The Hateful Eight is a Western movie by Quentin Tarantino. The title is a reference, if not an homage, to the famous Western, The Magnificent Seven, which is an American take on Kurosawa’s film, Seven Samurai.
Though this post will examine the plot and characters in The Hateful Eight, there is no need for a spoiler alert. Representations of art cannot spoil the experience of art. That is because true art is not didactic. It is about what it depicts rather than being a diagram, so experiencing the art is everything, and knowing things about how a work of art is put together can never substitute for the experience.
Whether you think The Hateful Eight is good art or bad, it meets the criterion above. The film does not document the Western landscape, rugged individualism, or violence; it is about the Western landscape, rugged individualism and violence. I happen to think it is pretty good art, but I hate it anyway. Let me explain.
In the first part of the movie, we learn about the characters, who are all forthright, tough individualists. They have come West after the Civil War. They have come to be free to be themselves. They have come to be free of their pasts. They have come to get away from the hell of other people.
On a long stagecoach ride, the rugged individualists recount all the ways in which they have stuck to their principles, no matter the cost. They have been heroes in war and agents of justice afterwards, no matter which side they championed. What matters is that they have championed something, and have served blind justice.
But then, the stagecoach stops at a lonely outpost. The conversation moves indoors. Other people become involved. And in a ugly crescendo, we are shown the consequences of unyielding principle, and an ethic which extolls championing one’s principles as a virtue in itself. The result is scorched earth, and an endless cycle of vengeance chasing death, all sustained by the moral satisfaction which comes of living a principled life.
As the cycle plays out, the Hateful Eight sacrifice others and finally even themselves, a piece at a time, in the name of family bonds, racial justice, legal justice, and cultural allegiance. If the first part of the film invites the audience to share a draught of moral satisfaction with the characters, the second part challenges us to keep on drinking as it all turns to blood.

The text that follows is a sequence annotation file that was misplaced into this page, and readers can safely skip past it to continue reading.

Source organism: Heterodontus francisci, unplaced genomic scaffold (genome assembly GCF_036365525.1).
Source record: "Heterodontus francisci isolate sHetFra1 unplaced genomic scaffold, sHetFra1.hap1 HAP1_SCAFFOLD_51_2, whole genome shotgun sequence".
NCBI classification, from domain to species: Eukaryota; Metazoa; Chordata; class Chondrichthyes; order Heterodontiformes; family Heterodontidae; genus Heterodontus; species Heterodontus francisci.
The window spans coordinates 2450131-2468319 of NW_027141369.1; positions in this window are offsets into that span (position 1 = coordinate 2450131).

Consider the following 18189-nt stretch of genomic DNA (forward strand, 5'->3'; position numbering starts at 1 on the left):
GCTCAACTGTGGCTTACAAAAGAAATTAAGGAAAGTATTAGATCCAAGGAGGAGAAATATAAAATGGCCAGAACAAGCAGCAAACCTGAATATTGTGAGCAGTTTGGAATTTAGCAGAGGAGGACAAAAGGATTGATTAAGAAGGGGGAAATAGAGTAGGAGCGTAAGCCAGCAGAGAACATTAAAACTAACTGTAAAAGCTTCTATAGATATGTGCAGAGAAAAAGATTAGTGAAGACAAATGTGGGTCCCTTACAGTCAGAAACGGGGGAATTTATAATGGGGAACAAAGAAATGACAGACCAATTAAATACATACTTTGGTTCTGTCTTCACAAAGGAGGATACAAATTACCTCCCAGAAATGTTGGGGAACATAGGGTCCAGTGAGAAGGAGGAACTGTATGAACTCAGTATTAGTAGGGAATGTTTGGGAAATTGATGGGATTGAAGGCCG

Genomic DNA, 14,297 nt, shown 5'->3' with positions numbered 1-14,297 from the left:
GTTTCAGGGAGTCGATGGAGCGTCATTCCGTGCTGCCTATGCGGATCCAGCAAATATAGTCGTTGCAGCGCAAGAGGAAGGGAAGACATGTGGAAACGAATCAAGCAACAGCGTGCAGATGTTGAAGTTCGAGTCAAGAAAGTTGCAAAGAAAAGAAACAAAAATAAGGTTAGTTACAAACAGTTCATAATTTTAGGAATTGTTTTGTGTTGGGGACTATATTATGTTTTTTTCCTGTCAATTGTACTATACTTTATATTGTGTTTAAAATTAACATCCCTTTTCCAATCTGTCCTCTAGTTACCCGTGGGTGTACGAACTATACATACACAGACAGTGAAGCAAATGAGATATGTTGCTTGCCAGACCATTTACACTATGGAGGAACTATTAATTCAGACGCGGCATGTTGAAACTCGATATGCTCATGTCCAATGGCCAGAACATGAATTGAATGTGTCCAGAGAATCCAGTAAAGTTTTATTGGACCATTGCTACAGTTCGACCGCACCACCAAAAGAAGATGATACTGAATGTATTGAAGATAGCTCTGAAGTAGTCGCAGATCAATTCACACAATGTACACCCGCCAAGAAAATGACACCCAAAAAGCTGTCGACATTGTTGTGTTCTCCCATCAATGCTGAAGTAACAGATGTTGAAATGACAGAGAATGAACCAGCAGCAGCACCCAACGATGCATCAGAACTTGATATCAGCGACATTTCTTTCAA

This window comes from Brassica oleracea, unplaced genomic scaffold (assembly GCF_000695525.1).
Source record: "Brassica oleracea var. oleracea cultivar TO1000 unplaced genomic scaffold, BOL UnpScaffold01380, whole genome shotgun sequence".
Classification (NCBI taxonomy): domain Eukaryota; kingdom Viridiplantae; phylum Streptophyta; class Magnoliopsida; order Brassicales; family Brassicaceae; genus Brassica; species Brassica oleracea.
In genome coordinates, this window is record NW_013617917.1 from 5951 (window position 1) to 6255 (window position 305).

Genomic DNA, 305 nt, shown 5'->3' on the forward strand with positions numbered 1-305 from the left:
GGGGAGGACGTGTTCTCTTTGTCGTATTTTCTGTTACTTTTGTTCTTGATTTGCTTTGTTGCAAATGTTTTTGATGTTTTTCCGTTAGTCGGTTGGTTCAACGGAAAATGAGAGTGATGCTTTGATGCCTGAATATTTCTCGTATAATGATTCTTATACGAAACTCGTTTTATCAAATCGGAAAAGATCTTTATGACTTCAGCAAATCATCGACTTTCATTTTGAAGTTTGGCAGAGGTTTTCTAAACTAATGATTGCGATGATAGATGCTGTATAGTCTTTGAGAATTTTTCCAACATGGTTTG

Because, the narrative doesn’t change as events on screen descend into an orgy of violence. The action is cartoonish, but the actors do not play it tongue in cheek. They do their best to keep it real. Their efforts seem pathetic at first, then sickening, as each side in turn slakes its thirst for justice on the suffering of the other.
At some point, the film invites the viewer to turn away from the escalating grotequerie, and when the viewer does turn away, that’s when the film really becomes art. Because, veering off in disgust is a hypocritical act. The audience hasn’t earned the right to look away. We were just admiring the characters for the very traits which generate the revolting atrocities in the second part of the film.
And haven’t we engaged in the same hypocrisy in real life, whenever we’ve bought into the Western-spirit myth of self reliance, toughness and self- righteousness without acknowledging that that same spirit has just as often manifested as selfishness, callousness and zealotry? We love Lewis and Clark; we choose to forget Wounded Knee. We admire Custer’s bravery at the Little Bighorn while we stubbornly ignore the intentions which led him to that spot. We buy into the nasty Western contradiction every time we choose to watch a Western movie.
Yet the film’s indictment is flawed. We do turn away, so we can make the distinction between, for instance, Bill Hickok and Emil Reuter. In illustrative contrast, the original film in The Hateful Eight’s family tree recognizes the schism between our moral ideals and our emotional reflexes.
The young samurai who idolizes the leader of the Seven Samurai expects glory and honor from defending innocent villager from a gang of bandits. What he gets, in the course of achieving his victory, is one bitter loss after the next. He finally turns away too, and although he achieves some peace in understanding that the choice to fight is merely one grim option among many, he must also accept that there can be no moral equation which resolves those choices. The last scene questions whether his own choice really is worth it – and if he could even know anymore, having made the choice.
Tarantino’s film points an accusing finger to the same end, but aiming the finger sustains the cycle of judgement and reduction. Sure, it brings us in and makes us feel what it’s really like inside, but it is an oversimplification. It dodges the hard questions which arise in arguments about just wars or the enforcement of human rights. It leaves open the possibility of moral equations.
So, though I hate to say it, I do hate The Hateful Eight. And I hate that that is my inevitable conclusion.